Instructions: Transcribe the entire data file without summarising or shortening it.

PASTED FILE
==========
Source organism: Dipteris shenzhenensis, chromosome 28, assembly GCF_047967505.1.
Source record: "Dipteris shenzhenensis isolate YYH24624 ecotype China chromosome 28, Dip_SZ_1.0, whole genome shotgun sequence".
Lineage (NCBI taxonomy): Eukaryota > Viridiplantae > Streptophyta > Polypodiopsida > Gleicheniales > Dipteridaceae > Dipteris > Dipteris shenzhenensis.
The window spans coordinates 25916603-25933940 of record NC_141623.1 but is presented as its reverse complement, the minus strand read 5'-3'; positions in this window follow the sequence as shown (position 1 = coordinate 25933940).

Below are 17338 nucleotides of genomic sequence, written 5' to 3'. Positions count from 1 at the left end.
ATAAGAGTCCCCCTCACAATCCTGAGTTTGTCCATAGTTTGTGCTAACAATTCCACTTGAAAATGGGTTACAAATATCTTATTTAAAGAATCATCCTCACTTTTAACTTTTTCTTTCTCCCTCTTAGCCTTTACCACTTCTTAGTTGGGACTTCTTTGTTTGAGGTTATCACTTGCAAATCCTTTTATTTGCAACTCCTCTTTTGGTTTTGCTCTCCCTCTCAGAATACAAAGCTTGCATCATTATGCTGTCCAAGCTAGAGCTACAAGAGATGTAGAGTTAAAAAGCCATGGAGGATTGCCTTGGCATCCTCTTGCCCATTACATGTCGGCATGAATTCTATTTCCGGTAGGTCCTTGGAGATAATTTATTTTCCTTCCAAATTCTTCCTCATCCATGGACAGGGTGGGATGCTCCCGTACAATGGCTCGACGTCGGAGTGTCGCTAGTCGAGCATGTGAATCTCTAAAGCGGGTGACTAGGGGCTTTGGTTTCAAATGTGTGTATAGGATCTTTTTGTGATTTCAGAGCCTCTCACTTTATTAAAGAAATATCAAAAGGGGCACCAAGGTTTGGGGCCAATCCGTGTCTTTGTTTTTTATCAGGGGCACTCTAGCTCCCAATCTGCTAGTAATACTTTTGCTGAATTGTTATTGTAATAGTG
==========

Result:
Source organism: Dipteris shenzhenensis, chromosome 28, assembly GCF_047967505.1.
Source record: "Dipteris shenzhenensis isolate YYH24624 ecotype China chromosome 28, Dip_SZ_1.0, whole genome shotgun sequence".
Lineage (NCBI taxonomy): Eukaryota > Viridiplantae > Streptophyta > Polypodiopsida > Gleicheniales > Dipteridaceae > Dipteris > Dipteris shenzhenensis.
The window spans coordinates 25916603-25933940 of record NC_141623.1 but is presented as its reverse complement, the minus strand read 5'-3'; positions in this window follow the sequence as shown (position 1 = coordinate 25933940).

Below are 17338 nucleotides of genomic sequence, written 5' to 3'. Positions count from 1 at the left end.
ATAAGAGTCCCCCTCACAATCCTGAGTTTGTCCATAGTTTGTGCTAACAATTCCACTTGAAAATGGGTTACAAATATCTTATTTAAAGAATCATCCTCACTTTTAACTTTTTCTTTCTCCCTCTTAGCCTTTACCACTTCTTAGTTGGGACTTCTTTGTTTGAGGTTATCACTTGCAAATCCTTTTATTTGCAACTCCTCTTTTGGTTTTGCTCTCCCTCTCAGAATACAAAGCTTGCATCATTATGCTGTCCAAGCTAGAGCTACAAGAGATGTAGAGTTAAAAAGCCATGGAGGATTGCCTTGGCATCCTCTTGCCCATTACATGTCGGCATGAATTCTATTTCCGGTAGGTCCTTGGAGATAATTTATTTTCCTTCCAAATTCTTCCTCATCCATGGACAGGGTGGGATGCTCCCGTACAATGGCTCGACGTCGGAGTGTCGCTAGTCGAGCATGTGAATCTCTAAAGCGGGTGACTAGGGGCTTTGGTTTCAAATGTGTGTATAGGATCTTTTTGTGATTTCAGAGCCTCTCACTTTATTAAAGAAATATCAAAAGGGGCACCAAGGTTTGGGGCCAATCCGTGTCTTTGTTTTTTATCAGGGGCACTCTAGCTCCCAATCTGCTAGTAATACTTTTGCTGAATTGTTATTGTAATAGTG